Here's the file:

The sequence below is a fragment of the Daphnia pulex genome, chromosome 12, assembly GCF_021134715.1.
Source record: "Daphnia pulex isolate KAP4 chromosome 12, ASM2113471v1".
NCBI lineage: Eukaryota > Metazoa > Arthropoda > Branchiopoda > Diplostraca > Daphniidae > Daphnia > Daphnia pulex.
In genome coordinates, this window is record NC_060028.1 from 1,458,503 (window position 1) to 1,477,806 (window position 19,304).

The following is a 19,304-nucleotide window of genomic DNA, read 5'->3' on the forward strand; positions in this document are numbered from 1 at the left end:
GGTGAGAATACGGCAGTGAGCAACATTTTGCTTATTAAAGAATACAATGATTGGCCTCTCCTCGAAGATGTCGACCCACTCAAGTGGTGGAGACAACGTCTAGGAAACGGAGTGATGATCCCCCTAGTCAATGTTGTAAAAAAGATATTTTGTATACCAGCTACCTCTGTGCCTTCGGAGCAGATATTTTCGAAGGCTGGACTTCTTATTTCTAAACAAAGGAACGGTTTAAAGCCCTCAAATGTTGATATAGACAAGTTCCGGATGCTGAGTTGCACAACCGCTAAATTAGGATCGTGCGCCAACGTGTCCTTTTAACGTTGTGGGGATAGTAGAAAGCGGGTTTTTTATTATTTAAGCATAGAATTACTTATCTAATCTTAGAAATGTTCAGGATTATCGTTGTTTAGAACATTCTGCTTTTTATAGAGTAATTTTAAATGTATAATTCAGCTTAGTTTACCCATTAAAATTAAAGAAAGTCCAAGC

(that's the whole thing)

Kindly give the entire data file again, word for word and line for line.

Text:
The sequence below is a fragment of the Daphnia pulex genome, chromosome 12, assembly GCF_021134715.1.
Source record: "Daphnia pulex isolate KAP4 chromosome 12, ASM2113471v1".
NCBI lineage: Eukaryota > Metazoa > Arthropoda > Branchiopoda > Diplostraca > Daphniidae > Daphnia > Daphnia pulex.
In genome coordinates, this window is record NC_060028.1 from 1,458,503 (window position 1) to 1,477,806 (window position 19,304).

The following is a 19,304-nucleotide window of genomic DNA, read 5'->3' on the forward strand; positions in this document are numbered from 1 at the left end:
GGTGAGAATACGGCAGTGAGCAACATTTTGCTTATTAAAGAATACAATGATTGGCCTCTCCTCGAAGATGTCGACCCACTCAAGTGGTGGAGACAACGTCTAGGAAACGGAGTGATGATCCCCCTAGTCAATGTTGTAAAAAAGATATTTTGTATACCAGCTACCTCTGTGCCTTCGGAGCAGATATTTTCGAAGGCTGGACTTCTTATTTCTAAACAAAGGAACGGTTTAAAGCCCTCAAATGTTGATATAGACAAGTTCCGGATGCTGAGTTGCACAACCGCTAAATTAGGATCGTGCGCCAACGTGTCCTTTTAACGTTGTGGGGATAGTAGAAAGCGGGTTTTTTATTATTTAAGCATAGAATTACTTATCTAATCTTAGAAATGTTCAGGATTATCGTTGTTTAGAACATTCTGCTTTTTATAGAGTAATTTTAAATGTATAATTCAGCTTAGTTTACCCATTAAAATTAAAGAAAGTCCAAGC